It will help some of the 203 First Nations and 23 cultural centres in the province bring home more of their loved ones and belongings although there’s never really enough funding for such a large undertaking, she said.

Story continues below advertisement

The funding will support repatriation planning, building capacity to take on such projects and encouraging collaboration with cultural organizations.

Dan Smith, chairman of the museum association’s Indigenous advisory committee, said the funding allows museums, archives and Indigenous peoples new opportunities to work together toward decolonization and realizing the goals set out by the Truth and Reconciliation Commission and the United Nations Declaration on the Rights of Indigenous Peoples.

“True, meaningful and lasting reconciliation must include the return of Indigenous culture back to Indigenous communities,” Smith, who is a member of the Wei Wai Kum First Nation, said in a statement.

The government has previously provided $2 million over three years to the Royal BC Museum for repatriation activities, including a symposium, granting program and the creation of a repatriation handbook.

The Royal BC Museum in Victoria changed its policies last year to no longer collect or study ancestral remains.

The museum also announced that anything it acquired from Indigenous Peoples during the anti-potlatch years, from 1885 to 1951, will be considered eligible for repatriation because it was obtained at a time of duress.

Story continues below advertisement

During those years, the federal government banned potlatch ceremonies, which were important social events where valuable gifts were given to show generosity and status over rivals.

During a repatriation seminar at the University of British Columbia in March, experts said repatriation is costly and the onus is mostly on communities to come up with the necessary funding.

Lou-ann Neel, a Kwakwaka’wakw artist and repatriation specialist at the Royal BC Museum, told the seminar it’s exciting to find art and cultural artifacts in museum collections but it’s also heartbreaking to know they’ve been withheld from generations.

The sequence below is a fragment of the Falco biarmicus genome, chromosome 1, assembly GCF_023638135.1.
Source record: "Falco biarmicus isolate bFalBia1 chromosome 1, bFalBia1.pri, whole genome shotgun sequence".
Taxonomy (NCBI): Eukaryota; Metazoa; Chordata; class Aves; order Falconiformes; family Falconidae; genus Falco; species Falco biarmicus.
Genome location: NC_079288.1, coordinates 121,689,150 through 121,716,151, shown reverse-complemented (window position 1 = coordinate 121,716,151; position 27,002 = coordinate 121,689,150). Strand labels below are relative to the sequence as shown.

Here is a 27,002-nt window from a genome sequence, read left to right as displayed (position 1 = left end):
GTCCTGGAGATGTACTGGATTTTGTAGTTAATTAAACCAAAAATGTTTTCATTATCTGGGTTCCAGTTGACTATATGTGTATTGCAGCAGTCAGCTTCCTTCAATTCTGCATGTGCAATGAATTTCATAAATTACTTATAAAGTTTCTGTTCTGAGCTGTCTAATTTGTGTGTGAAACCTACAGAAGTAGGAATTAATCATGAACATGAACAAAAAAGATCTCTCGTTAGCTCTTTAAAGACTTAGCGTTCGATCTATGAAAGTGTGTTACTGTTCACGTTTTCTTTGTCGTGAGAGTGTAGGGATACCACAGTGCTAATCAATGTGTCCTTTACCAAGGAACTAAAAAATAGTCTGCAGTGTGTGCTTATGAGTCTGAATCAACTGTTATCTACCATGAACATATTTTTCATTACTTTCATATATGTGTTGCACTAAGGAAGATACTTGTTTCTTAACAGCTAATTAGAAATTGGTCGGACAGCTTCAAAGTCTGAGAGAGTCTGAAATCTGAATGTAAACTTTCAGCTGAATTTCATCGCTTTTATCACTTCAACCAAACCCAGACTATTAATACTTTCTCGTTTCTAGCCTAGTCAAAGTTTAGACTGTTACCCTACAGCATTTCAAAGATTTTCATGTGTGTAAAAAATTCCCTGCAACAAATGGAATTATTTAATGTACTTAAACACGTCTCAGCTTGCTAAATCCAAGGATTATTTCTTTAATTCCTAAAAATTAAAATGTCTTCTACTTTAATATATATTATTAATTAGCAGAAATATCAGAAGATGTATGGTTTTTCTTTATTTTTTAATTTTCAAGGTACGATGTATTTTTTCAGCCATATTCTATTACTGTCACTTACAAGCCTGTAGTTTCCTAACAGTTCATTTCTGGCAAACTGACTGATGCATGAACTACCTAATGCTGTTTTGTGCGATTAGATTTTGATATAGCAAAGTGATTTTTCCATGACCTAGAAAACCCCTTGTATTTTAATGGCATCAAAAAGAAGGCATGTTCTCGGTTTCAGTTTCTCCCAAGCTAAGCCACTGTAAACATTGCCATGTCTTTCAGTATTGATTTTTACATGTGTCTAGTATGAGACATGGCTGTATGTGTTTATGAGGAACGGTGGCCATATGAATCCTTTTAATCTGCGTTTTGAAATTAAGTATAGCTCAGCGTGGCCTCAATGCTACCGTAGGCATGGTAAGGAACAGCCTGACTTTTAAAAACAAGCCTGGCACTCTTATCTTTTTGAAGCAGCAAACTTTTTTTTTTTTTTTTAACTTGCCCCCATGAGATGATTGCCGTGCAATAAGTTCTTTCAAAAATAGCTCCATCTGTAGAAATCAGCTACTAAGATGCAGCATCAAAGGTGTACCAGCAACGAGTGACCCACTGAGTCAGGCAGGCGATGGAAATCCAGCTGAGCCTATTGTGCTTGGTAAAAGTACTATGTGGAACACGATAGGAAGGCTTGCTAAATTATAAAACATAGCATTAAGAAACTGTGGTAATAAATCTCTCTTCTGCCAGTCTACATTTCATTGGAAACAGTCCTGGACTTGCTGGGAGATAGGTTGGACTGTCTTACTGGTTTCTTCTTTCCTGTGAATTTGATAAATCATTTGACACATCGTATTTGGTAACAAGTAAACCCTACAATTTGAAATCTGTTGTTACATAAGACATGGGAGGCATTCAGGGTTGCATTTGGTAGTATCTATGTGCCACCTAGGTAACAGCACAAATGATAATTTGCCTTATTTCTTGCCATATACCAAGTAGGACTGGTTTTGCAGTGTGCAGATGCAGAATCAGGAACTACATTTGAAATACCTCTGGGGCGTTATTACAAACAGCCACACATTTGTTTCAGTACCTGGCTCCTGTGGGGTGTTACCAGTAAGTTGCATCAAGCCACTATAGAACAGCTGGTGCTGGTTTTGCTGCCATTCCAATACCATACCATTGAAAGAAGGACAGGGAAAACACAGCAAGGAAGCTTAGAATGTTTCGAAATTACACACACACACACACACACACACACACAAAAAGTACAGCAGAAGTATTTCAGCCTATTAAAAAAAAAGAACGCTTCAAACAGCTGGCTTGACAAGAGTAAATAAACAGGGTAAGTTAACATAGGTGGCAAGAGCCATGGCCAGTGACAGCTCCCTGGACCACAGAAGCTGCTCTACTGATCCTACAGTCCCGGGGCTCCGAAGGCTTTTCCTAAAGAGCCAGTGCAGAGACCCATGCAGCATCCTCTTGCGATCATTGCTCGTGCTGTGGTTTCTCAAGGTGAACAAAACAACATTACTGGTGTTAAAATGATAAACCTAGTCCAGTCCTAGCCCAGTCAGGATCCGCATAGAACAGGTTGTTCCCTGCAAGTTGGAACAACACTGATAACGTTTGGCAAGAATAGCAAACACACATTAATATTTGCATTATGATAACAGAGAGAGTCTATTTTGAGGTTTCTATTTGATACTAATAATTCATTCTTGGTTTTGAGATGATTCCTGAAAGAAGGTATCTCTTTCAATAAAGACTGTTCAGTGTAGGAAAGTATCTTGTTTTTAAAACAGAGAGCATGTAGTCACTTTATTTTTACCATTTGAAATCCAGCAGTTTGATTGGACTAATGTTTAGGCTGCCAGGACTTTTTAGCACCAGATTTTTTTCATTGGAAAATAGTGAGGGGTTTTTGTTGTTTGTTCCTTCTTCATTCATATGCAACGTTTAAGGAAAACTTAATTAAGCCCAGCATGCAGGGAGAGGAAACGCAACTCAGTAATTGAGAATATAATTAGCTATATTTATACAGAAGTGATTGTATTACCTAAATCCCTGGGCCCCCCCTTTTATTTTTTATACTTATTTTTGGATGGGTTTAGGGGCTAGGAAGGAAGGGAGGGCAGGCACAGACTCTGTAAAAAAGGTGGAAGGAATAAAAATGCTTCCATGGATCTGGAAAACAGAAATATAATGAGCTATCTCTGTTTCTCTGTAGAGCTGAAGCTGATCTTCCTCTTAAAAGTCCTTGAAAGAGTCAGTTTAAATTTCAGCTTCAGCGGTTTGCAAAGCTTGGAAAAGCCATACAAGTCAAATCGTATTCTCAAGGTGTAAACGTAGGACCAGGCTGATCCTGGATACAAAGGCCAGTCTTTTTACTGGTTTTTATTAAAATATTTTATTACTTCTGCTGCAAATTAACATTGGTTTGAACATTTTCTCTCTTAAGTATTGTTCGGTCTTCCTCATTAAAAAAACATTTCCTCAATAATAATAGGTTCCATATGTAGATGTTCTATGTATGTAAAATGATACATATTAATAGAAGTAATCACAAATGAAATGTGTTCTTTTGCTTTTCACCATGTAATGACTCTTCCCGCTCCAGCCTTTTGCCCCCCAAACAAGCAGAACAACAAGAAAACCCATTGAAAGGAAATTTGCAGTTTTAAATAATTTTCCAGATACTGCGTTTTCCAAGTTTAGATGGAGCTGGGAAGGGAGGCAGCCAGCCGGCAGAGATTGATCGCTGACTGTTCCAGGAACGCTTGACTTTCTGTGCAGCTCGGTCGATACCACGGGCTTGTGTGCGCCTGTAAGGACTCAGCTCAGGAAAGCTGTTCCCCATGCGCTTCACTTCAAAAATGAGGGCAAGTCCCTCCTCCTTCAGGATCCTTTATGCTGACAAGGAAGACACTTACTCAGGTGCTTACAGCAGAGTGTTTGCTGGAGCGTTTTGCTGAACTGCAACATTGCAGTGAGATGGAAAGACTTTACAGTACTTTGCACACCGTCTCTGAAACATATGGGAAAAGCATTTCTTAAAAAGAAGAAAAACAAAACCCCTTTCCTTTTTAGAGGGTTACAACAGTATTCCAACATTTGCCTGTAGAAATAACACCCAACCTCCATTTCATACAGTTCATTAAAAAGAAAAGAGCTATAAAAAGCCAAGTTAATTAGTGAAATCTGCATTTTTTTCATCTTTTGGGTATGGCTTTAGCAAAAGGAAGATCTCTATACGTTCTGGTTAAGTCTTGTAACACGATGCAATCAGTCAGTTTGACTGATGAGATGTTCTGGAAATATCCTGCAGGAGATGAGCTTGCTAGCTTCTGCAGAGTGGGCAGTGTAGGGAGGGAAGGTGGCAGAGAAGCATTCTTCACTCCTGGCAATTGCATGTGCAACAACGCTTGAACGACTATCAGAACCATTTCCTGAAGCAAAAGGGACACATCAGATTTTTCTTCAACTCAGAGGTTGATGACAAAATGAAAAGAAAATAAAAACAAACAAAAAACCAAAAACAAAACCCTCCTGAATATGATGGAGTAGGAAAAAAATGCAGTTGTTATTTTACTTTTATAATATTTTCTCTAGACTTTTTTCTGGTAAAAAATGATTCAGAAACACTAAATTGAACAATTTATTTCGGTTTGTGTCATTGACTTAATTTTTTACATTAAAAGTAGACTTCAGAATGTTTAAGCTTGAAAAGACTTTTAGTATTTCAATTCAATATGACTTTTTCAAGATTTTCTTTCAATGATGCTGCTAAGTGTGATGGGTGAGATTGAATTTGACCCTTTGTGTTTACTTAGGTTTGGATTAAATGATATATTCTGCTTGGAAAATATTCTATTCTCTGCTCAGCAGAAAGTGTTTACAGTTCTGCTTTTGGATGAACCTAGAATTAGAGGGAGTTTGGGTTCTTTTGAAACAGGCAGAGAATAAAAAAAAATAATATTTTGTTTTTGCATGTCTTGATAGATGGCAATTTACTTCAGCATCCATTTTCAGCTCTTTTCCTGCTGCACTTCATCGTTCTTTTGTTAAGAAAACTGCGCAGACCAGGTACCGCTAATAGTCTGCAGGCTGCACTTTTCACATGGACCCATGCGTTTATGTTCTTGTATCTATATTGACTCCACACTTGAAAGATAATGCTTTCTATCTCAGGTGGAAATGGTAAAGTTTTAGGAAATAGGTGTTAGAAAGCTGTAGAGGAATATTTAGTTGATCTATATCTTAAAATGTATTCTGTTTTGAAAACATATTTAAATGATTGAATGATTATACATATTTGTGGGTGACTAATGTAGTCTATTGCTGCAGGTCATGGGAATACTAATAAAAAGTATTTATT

Repatriation is crucial to healing and fostering a sense of identity, she said.

This report by The Canadian Press was first published June 20, 2020.

Follow related topics

Report an error
Due to technical reasons, we have temporarily removed commenting from our articles. We hope to have this fixed soon. Thank you for your patience. If you are looking to give feedback on our new site, please send it along to feedback@globeandmail.com. If you want to write a letter to the editor, please forward to letters@globeandmail.com.

Welcome to The Globe and Mail’s comment community. This is a space where subscribers can engage with each other and Globe staff. Non-subscribers can read and sort comments but will not be able to engage with them in any way. Click here to subscribe.

If you would like to write a letter to the editor, please forward it to letters@globeandmail.com. Readers can also interact with The Globe on Facebook and Twitter .

Welcome to The Globe and Mail’s comment community. This is a space where subscribers can engage with each other and Globe staff. Non-subscribers can read and sort comments but will not be able to engage with them in any way. Click here to subscribe.

If you would like to write a letter to the editor, please forward it to letters@globeandmail.com. Readers can also interact with The Globe on Facebook and Twitter .

Welcome to The Globe and Mail’s comment community. This is a space where subscribers can engage with each other and Globe staff.

We aim to create a safe and valuable space for discussion and debate. That means:

  • Treat others as you wish to be treated
  • Criticize ideas, not people
  • Stay on topic
  • Avoid the use of toxic and offensive language
  • Flag bad behaviour

Comments that violate our community guidelines will be removed.

Read our community guidelines here

Discussion loading ...

To view this site properly, enable cookies in your browser. Read our privacy policy to learn more.
How to enable cookies